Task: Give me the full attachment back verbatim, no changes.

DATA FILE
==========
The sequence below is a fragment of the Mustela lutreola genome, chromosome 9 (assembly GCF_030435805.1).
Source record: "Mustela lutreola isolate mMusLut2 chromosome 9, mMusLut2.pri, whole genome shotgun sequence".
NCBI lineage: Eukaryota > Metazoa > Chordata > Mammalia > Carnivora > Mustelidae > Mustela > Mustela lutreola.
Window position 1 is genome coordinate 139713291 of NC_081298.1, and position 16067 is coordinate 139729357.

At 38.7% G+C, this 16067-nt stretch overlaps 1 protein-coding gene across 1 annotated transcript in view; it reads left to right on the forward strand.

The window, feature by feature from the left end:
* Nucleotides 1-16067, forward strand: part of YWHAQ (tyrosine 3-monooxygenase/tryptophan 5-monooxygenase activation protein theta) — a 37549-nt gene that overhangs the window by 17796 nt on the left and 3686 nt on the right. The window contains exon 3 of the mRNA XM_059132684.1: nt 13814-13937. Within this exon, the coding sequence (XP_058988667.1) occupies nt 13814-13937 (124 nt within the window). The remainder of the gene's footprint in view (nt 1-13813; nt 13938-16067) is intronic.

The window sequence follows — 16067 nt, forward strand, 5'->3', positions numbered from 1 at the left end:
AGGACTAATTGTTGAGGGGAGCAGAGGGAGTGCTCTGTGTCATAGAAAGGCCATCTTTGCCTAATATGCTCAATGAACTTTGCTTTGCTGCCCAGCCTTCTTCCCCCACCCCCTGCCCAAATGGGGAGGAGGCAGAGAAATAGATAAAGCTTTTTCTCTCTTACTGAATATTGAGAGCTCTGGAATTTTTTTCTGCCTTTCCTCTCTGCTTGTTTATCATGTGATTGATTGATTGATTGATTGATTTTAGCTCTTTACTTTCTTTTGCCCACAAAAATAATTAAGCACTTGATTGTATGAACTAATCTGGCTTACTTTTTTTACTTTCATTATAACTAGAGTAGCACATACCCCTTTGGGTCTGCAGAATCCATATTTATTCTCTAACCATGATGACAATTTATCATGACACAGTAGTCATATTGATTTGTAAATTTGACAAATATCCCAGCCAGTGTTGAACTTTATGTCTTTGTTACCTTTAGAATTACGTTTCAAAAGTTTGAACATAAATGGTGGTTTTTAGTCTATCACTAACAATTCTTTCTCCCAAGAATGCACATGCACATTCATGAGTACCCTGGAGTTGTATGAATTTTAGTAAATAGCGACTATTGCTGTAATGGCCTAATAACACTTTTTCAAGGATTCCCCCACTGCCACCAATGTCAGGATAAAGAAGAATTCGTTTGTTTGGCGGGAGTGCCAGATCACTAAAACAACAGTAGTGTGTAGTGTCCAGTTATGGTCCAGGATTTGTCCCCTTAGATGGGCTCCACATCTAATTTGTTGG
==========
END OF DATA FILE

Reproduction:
The sequence below is a fragment of the Mustela lutreola genome, chromosome 9 (assembly GCF_030435805.1).
Source record: "Mustela lutreola isolate mMusLut2 chromosome 9, mMusLut2.pri, whole genome shotgun sequence".
NCBI lineage: Eukaryota > Metazoa > Chordata > Mammalia > Carnivora > Mustelidae > Mustela > Mustela lutreola.
Window position 1 is genome coordinate 139713291 of NC_081298.1, and position 16067 is coordinate 139729357.

At 38.7% G+C, this 16067-nt stretch overlaps 1 protein-coding gene across 1 annotated transcript in view; it reads left to right on the forward strand.

The window, feature by feature from the left end:
* Nucleotides 1-16067, forward strand: part of YWHAQ (tyrosine 3-monooxygenase/tryptophan 5-monooxygenase activation protein theta) — a 37549-nt gene that overhangs the window by 17796 nt on the left and 3686 nt on the right. The window contains exon 3 of the mRNA XM_059132684.1: nt 13814-13937. Within this exon, the coding sequence (XP_058988667.1) occupies nt 13814-13937 (124 nt within the window). The remainder of the gene's footprint in view (nt 1-13813; nt 13938-16067) is intronic.

The window sequence follows — 16067 nt, forward strand, 5'->3', positions numbered from 1 at the left end:
AGGACTAATTGTTGAGGGGAGCAGAGGGAGTGCTCTGTGTCATAGAAAGGCCATCTTTGCCTAATATGCTCAATGAACTTTGCTTTGCTGCCCAGCCTTCTTCCCCCACCCCCTGCCCAAATGGGGAGGAGGCAGAGAAATAGATAAAGCTTTTTCTCTCTTACTGAATATTGAGAGCTCTGGAATTTTTTTCTGCCTTTCCTCTCTGCTTGTTTATCATGTGATTGATTGATTGATTGATTGATTTTAGCTCTTTACTTTCTTTTGCCCACAAAAATAATTAAGCACTTGATTGTATGAACTAATCTGGCTTACTTTTTTTACTTTCATTATAACTAGAGTAGCACATACCCCTTTGGGTCTGCAGAATCCATATTTATTCTCTAACCATGATGACAATTTATCATGACACAGTAGTCATATTGATTTGTAAATTTGACAAATATCCCAGCCAGTGTTGAACTTTATGTCTTTGTTACCTTTAGAATTACGTTTCAAAAGTTTGAACATAAATGGTGGTTTTTAGTCTATCACTAACAATTCTTTCTCCCAAGAATGCACATGCACATTCATGAGTACCCTGGAGTTGTATGAATTTTAGTAAATAGCGACTATTGCTGTAATGGCCTAATAACACTTTTTCAAGGATTCCCCCACTGCCACCAATGTCAGGATAAAGAAGAATTCGTTTGTTTGGCGGGAGTGCCAGATCACTAAAACAACAGTAGTGTGTAGTGTCCAGTTATGGTCCAGGATTTGTCCCCTTAGATGGGCTCCACATCTAATTTGTTGG